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Public White Cube Alteration 1 Public White Cube Alteration 4 Public White Cube Alteration 4 Public White Cube Alteration 4 Public White Cube Alteration 4

In November, 2008 and January, 2009, I participated in the "Public White Cube" project, a part of the "The Art of Participation" exhibition at the San Francisco Museum of Modern Art.

I set out to make a material alteration to the installation: a structure created by Los Angeles-based collective, 10 lb. Ape. My initial idea was to dismantle the structure and secure everything to the walls, clearing a space in the center of the floor. I planned to invite museum-goers to dance with me in a performance called "The Detritus Dance," which I described as "a spontaneous celebration of joy and vigor in the midst of the debris, decay and degradation of modern life. " This performance was to be recorded on video.

At the exhibition's opening, I attended a Museum-hosted panel at which the Public White Cube organizers were present. I later assumed that the organizers were located in San Francisco and that they would be available to make the changes that I requested in the gallery. In fact, the organizers had returned to Germany. In order to execute the changes I requested, I would have to do so with my own resources and at my own expense. This made "The Detritus Dance" infeasible, at the time.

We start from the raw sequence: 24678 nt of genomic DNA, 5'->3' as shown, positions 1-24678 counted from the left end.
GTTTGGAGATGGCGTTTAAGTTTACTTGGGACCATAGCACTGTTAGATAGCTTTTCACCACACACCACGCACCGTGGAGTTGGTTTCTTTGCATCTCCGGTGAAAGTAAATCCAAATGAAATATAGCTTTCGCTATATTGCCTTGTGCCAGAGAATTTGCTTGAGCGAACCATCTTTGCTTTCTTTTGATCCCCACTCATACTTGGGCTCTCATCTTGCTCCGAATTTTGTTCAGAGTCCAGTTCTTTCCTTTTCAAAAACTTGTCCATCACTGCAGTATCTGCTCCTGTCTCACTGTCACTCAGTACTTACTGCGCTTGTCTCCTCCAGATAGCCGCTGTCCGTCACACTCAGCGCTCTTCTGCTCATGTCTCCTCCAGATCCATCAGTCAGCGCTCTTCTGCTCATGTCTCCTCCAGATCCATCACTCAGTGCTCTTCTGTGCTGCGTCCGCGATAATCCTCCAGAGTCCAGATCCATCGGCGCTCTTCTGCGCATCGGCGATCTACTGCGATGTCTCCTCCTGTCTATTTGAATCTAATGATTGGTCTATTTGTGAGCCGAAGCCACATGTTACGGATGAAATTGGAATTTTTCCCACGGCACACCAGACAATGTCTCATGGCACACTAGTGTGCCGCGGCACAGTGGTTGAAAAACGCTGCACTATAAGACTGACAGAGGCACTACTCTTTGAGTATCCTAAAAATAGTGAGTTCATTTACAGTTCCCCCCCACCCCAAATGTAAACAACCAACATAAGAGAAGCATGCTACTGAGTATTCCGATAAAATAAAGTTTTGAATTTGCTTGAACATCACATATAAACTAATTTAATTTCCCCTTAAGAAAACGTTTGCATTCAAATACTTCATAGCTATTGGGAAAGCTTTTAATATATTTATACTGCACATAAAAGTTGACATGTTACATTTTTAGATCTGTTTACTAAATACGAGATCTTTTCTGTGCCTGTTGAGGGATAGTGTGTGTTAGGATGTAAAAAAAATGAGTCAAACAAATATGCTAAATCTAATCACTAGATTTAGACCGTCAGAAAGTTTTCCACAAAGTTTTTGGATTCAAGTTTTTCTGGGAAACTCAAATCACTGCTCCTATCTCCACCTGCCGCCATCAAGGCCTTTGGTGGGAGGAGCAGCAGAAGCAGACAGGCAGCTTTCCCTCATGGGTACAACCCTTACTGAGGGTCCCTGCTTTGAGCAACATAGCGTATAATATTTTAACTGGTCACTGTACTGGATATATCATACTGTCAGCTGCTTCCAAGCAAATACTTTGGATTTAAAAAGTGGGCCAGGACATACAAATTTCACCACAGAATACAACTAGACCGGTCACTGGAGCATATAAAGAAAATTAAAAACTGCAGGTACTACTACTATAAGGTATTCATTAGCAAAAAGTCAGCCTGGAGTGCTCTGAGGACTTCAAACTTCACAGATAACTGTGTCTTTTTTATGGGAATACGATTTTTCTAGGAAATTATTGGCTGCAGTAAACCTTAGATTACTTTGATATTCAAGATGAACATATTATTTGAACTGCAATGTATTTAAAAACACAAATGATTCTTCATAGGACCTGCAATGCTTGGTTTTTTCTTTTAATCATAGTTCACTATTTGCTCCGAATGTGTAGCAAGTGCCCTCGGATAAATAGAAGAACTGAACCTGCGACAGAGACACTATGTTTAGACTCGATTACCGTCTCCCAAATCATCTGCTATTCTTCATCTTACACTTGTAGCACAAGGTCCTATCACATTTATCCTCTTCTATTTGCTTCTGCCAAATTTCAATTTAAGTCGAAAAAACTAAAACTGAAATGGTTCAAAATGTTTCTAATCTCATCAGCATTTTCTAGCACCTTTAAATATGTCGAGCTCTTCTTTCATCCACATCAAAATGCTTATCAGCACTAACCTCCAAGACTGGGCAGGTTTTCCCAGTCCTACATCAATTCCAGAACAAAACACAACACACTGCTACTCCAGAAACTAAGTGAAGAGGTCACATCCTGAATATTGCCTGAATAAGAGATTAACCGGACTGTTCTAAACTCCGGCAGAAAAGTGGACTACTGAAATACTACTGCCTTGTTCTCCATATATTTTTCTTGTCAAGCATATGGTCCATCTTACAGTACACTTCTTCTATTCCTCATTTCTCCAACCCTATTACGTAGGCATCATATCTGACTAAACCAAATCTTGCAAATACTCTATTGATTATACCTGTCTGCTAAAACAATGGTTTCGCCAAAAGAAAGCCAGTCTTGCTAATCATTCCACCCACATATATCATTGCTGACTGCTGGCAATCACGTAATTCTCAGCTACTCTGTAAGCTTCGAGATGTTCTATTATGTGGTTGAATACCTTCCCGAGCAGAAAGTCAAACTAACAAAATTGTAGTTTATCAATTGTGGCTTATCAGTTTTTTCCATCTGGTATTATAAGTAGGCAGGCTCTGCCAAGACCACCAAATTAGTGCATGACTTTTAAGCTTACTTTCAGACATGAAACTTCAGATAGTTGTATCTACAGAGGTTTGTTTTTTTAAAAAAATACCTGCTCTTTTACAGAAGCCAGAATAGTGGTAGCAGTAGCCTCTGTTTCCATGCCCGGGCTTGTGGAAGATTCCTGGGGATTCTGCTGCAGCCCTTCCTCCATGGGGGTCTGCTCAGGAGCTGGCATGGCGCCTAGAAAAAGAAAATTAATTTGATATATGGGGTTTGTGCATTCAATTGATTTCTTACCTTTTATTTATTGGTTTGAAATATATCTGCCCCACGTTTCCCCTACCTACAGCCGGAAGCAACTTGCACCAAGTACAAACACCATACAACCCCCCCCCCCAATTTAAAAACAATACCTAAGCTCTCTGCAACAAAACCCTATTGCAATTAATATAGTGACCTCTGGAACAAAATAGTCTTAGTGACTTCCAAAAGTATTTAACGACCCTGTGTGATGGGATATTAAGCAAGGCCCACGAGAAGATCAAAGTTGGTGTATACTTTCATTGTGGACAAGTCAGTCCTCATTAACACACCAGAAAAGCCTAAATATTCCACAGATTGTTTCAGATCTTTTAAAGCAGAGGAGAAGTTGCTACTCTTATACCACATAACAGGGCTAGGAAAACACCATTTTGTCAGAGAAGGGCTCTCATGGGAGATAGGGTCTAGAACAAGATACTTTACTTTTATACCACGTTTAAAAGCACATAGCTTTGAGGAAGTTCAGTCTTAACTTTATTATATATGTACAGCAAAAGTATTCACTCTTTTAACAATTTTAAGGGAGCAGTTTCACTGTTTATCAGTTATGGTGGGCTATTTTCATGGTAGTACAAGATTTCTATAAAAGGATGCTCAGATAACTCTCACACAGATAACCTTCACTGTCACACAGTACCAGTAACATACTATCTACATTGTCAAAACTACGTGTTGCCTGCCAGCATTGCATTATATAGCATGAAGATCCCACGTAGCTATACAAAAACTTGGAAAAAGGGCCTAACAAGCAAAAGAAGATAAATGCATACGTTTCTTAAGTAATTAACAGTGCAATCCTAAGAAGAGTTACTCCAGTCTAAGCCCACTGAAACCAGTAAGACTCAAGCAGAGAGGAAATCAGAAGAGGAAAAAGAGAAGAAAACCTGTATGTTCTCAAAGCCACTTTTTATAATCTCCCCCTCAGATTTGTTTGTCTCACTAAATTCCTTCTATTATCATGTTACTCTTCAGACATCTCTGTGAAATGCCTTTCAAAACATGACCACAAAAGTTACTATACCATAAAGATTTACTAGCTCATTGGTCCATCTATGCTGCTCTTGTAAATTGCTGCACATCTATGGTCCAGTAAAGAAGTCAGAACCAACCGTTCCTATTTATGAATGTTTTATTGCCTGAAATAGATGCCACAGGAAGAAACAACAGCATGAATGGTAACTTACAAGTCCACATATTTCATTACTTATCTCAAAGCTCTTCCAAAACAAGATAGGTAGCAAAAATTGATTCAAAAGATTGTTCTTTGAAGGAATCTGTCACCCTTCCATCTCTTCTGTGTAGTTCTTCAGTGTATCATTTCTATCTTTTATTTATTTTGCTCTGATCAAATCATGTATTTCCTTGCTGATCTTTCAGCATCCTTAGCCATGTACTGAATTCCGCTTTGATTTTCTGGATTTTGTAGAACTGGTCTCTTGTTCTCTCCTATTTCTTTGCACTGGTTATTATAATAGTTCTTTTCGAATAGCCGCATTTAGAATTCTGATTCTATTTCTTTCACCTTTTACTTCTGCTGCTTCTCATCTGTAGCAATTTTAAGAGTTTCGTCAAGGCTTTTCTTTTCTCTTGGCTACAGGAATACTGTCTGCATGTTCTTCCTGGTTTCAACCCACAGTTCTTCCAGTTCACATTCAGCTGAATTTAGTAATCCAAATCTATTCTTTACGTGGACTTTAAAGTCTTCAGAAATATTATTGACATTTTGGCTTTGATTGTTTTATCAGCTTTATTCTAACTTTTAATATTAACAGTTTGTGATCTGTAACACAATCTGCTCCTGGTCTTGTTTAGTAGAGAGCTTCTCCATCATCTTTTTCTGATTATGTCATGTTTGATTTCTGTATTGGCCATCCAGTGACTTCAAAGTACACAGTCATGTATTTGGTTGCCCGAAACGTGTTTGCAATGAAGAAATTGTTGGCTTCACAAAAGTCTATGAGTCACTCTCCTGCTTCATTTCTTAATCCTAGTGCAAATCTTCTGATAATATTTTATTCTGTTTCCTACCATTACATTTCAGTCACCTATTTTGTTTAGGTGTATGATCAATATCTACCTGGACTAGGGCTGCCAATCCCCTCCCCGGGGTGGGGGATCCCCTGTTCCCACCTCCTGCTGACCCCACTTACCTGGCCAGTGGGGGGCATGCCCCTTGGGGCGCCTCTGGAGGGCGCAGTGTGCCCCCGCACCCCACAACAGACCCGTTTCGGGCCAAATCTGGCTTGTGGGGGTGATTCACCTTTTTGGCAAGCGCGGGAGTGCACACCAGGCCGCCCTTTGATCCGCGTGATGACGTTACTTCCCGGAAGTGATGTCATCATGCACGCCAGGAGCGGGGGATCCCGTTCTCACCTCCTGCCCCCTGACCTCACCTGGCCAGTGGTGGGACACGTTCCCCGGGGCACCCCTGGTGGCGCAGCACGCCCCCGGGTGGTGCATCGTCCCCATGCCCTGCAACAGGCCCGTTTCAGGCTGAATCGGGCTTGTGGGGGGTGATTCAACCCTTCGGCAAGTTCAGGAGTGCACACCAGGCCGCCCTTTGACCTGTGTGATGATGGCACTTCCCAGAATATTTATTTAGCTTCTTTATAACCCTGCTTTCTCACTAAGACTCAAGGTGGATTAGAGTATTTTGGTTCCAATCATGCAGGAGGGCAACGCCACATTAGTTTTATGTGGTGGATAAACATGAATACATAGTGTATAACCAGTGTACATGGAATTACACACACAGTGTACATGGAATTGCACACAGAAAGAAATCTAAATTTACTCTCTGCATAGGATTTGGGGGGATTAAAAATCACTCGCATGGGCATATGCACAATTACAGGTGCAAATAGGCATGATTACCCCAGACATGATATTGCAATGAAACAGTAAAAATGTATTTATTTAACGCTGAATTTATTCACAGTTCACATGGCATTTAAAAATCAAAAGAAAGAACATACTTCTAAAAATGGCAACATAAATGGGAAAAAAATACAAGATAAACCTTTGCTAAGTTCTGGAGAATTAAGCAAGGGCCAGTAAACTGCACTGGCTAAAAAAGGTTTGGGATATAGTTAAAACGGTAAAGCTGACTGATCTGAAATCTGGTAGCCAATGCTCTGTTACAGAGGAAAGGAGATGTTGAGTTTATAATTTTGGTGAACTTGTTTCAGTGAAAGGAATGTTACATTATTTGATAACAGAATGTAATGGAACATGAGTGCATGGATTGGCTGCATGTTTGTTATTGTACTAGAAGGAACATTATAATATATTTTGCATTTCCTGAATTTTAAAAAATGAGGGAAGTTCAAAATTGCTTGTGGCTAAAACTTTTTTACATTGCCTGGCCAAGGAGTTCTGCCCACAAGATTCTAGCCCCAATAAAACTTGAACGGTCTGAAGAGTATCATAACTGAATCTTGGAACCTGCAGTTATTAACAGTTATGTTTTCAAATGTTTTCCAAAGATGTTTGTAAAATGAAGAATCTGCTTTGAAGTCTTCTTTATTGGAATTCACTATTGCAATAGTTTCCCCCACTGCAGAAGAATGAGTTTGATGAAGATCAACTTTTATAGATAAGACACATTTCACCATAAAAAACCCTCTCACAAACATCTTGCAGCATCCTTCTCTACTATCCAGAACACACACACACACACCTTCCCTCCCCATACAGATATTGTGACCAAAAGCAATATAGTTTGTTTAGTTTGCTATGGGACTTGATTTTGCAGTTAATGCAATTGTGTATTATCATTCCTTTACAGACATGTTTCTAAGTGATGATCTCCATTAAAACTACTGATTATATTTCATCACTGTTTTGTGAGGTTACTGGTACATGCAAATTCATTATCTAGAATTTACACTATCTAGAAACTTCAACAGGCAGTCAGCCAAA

I would have to overhaul my initial plans. The 10 lb. Ape structure was, in sum, a grand mess: a heap of rubbish and detritus culled from the streets of Los Angeles and cobbled into a shack-like structure, the overall effect being that of a post-apocalyptic children's clubhouse. The piece was unwieldy and possibly dangerous to anyone who might attempt to disassemble it. I resolved that without a major change to the installation, it would be difficult to affect any noticeable change in appearance to this amorphous structure.

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I concluded that although there was no elegant way to bring order, symmetry or proportion to the structure in a physical manner, there were other ways in which to interact with the piece. It was, for example, possible to order information about the installation. This, ultimately, is what I set out to do: I devised an exercise in which I would make subtle changes to the structure and document those changes. I called this exercise, "Documentation is Order." To the creators' credit, the disheveled appearance of the piece captured the spirit of urban life. At the same time, the level of disorder — coupled with the participatory nature of the exhibition — served as an invitation for museum-goers to alter the shack in any number of ways. And they did just that. Although the installation would be an ever-changing and evolving piece for this reason, it was still possible to affect small changes and record them for posterity. This information could then be ordered in any number of ways.

I chose to take digital photos of the changes and print them as ink jet snapshots, which I then hung along the walls surrounding the shack — evenly spaced and at the same level — creating some sense of order to frame the ramshackle environment.

Most interestingly, the documentation is all that now exists of the structure, itself.

© Tim Roseborough 2010 All Rights Reserved.